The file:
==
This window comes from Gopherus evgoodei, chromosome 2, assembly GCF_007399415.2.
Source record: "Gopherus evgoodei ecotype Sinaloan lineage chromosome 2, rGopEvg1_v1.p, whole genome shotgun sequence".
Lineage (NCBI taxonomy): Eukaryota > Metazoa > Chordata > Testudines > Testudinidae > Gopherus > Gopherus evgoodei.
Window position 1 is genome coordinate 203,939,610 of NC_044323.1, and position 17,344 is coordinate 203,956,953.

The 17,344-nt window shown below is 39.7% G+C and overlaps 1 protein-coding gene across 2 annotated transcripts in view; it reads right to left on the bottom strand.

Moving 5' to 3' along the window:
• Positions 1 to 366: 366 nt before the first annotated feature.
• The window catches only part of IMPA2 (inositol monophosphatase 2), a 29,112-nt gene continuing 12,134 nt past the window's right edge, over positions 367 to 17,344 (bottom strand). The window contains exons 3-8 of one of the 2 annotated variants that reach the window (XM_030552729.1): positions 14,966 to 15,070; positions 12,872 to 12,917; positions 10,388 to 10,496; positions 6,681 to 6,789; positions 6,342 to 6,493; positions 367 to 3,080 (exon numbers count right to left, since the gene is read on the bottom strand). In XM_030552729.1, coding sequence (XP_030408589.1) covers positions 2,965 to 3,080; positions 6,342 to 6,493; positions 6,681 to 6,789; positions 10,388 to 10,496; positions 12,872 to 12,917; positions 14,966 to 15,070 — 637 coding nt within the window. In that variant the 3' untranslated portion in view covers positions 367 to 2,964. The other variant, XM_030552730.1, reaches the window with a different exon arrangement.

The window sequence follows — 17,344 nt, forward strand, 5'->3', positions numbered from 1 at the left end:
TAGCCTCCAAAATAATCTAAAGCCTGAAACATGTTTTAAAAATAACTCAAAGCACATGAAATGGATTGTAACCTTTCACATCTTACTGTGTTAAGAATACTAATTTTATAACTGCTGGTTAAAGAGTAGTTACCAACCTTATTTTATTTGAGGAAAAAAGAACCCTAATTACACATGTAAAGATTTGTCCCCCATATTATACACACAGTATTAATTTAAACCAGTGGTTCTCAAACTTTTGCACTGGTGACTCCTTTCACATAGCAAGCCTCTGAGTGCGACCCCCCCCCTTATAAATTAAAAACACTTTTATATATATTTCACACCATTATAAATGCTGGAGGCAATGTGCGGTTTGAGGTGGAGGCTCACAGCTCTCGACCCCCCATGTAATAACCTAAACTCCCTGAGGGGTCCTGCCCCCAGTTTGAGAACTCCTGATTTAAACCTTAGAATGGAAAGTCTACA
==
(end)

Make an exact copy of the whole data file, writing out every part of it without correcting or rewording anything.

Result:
This window comes from Gopherus evgoodei, chromosome 2, assembly GCF_007399415.2.
Source record: "Gopherus evgoodei ecotype Sinaloan lineage chromosome 2, rGopEvg1_v1.p, whole genome shotgun sequence".
Lineage (NCBI taxonomy): Eukaryota > Metazoa > Chordata > Testudines > Testudinidae > Gopherus > Gopherus evgoodei.
Window position 1 is genome coordinate 203,939,610 of NC_044323.1, and position 17,344 is coordinate 203,956,953.

The 17,344-nt window shown below is 39.7% G+C and overlaps 1 protein-coding gene across 2 annotated transcripts in view; it reads right to left on the bottom strand.

Moving 5' to 3' along the window:
• Positions 1 to 366: 366 nt before the first annotated feature.
• The window catches only part of IMPA2 (inositol monophosphatase 2), a 29,112-nt gene continuing 12,134 nt past the window's right edge, over positions 367 to 17,344 (bottom strand). The window contains exons 3-8 of one of the 2 annotated variants that reach the window (XM_030552729.1): positions 14,966 to 15,070; positions 12,872 to 12,917; positions 10,388 to 10,496; positions 6,681 to 6,789; positions 6,342 to 6,493; positions 367 to 3,080 (exon numbers count right to left, since the gene is read on the bottom strand). In XM_030552729.1, coding sequence (XP_030408589.1) covers positions 2,965 to 3,080; positions 6,342 to 6,493; positions 6,681 to 6,789; positions 10,388 to 10,496; positions 12,872 to 12,917; positions 14,966 to 15,070 — 637 coding nt within the window. In that variant the 3' untranslated portion in view covers positions 367 to 2,964. The other variant, XM_030552730.1, reaches the window with a different exon arrangement.

The window sequence follows — 17,344 nt, forward strand, 5'->3', positions numbered from 1 at the left end:
TAGCCTCCAAAATAATCTAAAGCCTGAAACATGTTTTAAAAATAACTCAAAGCACATGAAATGGATTGTAACCTTTCACATCTTACTGTGTTAAGAATACTAATTTTATAACTGCTGGTTAAAGAGTAGTTACCAACCTTATTTTATTTGAGGAAAAAAGAACCCTAATTACACATGTAAAGATTTGTCCCCCATATTATACACACAGTATTAATTTAAACCAGTGGTTCTCAAACTTTTGCACTGGTGACTCCTTTCACATAGCAAGCCTCTGAGTGCGACCCCCCCCCTTATAAATTAAAAACACTTTTATATATATTTCACACCATTATAAATGCTGGAGGCAATGTGCGGTTTGAGGTGGAGGCTCACAGCTCTCGACCCCCCATGTAATAACCTAAACTCCCTGAGGGGTCCTGCCCCCAGTTTGAGAACTCCTGATTTAAACCTTAGAATGGAAAGTCTACA